Making sure the world hears when a tree falls in the forest
Gliding along the shallow bayou with a jungle of giant petrochemical plants just out of sight, Britain's Prince Philip and a boatload of other international environmental experts watched a graceful parade of osprey, heron, egrets, and cormorants.
The entourage was here in the Armand Bayou Nature Center, just south of Houston, as part of a major effort to spotlight the need to preserves the world's tropical forests.
Of course this 2,100 acre patch of woodlands, open prairies, marshes, and estuaries hardly compares with the tropical forests of South America, Africa, and Asia,which shelter about half the world's surviving species of plants and animals. But director Donald Perkins explains that the very existence of the center demonstrates that ''a healthy, functioning estuarine sanctuary can live next door to a major industrial complex.''
And, he says, plant growth in this nature preserve, which converts carbon dioxide to oxygen, helps to clean Houston's polluted air. Moreover, it captures soil and minerals that might otherwise be washed into the Gulf of Mexico, and uses them to produce an abundance of plant life that supports a rich variety of birds and marine creatures.
The World Wildlife Fund International (WWF) and its president, Prince Philip, want more people to be aware of the importance of such natural areas, and particularly of tropical forests. They hope to put across the message on a global scale that the future well-being of the planet as a whole depends on preserving the ''ultimate recycling system'' of these forests.
WWF experts point to the 7 percent of the earth's land surface still covered by tropical rain forests as a biological ''treasure house.'' The wealth of plant and animal life in these forests, they say, is vital for the agricultural advances which will be needed to feed and clothe the world's escalating population. Maintaining current food sources and developing new ones, plant and animal breeders explain, depends on a constant process of cross-breeding domestic crops with the genetic diversity of wild species.
Another critical role played by tropical forests is in stablizing earth's climactic conditions. As more tropical forests disappear, cloud and rainfall patterns could undergo radical changes adversely affecting weather and growing conditions throughout the world.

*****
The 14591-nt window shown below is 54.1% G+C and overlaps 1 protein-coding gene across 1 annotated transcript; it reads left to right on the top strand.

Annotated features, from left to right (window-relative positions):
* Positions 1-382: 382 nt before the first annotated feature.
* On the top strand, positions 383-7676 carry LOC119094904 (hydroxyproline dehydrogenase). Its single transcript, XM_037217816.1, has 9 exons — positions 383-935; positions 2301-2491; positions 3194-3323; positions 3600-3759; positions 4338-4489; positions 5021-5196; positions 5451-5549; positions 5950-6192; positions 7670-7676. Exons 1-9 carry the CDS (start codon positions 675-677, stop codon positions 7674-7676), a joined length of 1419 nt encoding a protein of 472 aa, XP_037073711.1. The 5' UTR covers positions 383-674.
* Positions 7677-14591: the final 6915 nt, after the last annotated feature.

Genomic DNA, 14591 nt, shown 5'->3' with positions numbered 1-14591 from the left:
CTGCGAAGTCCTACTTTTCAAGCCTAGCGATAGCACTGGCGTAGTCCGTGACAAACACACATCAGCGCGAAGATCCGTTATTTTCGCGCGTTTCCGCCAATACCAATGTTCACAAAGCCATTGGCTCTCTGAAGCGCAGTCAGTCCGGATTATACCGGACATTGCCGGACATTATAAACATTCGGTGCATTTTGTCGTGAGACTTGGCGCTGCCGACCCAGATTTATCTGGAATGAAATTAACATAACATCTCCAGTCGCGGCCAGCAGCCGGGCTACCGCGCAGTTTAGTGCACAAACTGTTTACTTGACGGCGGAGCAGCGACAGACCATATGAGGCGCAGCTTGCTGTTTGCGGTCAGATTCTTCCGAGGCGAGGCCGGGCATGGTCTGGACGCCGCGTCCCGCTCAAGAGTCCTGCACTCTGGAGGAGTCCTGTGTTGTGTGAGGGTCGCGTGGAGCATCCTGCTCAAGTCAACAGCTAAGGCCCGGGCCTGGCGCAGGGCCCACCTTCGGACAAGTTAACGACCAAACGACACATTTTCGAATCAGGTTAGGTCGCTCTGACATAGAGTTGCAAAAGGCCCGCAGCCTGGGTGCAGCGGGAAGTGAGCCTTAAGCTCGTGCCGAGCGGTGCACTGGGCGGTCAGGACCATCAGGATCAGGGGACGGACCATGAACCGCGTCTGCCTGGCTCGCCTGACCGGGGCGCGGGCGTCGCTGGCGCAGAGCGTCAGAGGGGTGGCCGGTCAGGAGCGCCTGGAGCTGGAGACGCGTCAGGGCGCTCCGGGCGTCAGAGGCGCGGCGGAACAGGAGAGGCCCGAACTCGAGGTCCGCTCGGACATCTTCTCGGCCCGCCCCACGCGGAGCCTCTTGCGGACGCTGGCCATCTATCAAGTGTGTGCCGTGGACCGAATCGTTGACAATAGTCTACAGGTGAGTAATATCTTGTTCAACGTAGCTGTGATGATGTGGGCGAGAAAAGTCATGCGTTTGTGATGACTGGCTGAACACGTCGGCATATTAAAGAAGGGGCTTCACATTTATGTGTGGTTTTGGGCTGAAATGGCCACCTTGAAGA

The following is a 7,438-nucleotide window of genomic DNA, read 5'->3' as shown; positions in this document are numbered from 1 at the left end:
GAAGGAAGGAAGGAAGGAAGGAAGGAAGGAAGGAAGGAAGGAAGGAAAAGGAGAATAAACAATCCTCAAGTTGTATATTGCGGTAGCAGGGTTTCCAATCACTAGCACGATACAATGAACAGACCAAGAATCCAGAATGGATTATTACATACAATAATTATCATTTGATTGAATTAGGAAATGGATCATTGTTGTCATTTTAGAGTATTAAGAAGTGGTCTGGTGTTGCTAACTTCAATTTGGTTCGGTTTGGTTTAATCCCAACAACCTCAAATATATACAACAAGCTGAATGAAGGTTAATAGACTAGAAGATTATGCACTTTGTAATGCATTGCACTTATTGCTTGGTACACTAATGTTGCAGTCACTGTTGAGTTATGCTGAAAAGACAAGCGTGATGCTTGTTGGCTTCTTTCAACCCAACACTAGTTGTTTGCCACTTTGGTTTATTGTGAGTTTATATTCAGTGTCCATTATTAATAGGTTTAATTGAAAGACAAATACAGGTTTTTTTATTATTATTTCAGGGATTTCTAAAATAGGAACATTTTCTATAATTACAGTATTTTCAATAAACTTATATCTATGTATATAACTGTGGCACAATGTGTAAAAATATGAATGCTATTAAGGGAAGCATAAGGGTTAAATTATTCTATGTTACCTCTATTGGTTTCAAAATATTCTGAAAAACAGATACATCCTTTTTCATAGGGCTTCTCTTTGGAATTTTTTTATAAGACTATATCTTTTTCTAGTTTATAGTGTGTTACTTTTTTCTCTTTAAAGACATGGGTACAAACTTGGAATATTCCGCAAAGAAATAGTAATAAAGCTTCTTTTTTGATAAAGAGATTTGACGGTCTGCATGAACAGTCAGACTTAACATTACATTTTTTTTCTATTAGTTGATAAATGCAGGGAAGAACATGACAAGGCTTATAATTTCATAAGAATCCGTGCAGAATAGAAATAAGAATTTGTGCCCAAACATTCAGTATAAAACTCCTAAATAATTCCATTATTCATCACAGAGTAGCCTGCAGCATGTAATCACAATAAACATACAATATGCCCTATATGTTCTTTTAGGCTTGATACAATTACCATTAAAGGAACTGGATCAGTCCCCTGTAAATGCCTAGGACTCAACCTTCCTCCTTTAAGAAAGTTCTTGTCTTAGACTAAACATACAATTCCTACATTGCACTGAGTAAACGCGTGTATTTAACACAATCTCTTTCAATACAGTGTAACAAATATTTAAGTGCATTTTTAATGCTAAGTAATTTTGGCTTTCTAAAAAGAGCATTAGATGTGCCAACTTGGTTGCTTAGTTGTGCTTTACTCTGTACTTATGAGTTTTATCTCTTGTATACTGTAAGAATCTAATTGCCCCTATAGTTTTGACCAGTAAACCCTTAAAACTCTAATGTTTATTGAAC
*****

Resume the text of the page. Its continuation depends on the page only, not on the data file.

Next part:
Speaking at a Rice University seminar in Houston, Prince Philip said the WWF is sponsoring 53 projects in 14 countries in an effort to control the destructive effects of population pressures and ''overexploitation'' of the natural environment. Thomas E. Lovejoy, a WWF expert working closely with the Brazilian government, told of current efforts to discover how small a rain forest can shrink before its biological resources begin to deteriorate.
The WWF says it is also racing against logging interests in Colombia, where ''3,705 acres of one of the most luxuriant tropical forests in the world'' may go to the highest bidder. Randall Susman, an expert on pygmy chimpanzees in Zaire, told of his battle to protect this rare species' habitat, which he says currently is ''directly in the path of a West German lumber company.''
Not everyone, however, is quite so worried about the current state of the world's tropical forests. Resources for the Future, a Washington, D.C., think tank focusing on natural resource issues, disputes WWF figures on the rate of global deforestation.
Research fellows Roger A. Sedjo and Marion Clawson insist that ''in terms of total forested land, little basis exists for serious concern about the imminent demise of the world's forests.'' But while calling alarm inappropriate, they also caution against neglect. Another fellow at the organization, Winston Harrington, notes that the increasing economic value of tropical forest products has led to some third-world measures to prevent mass deforestation.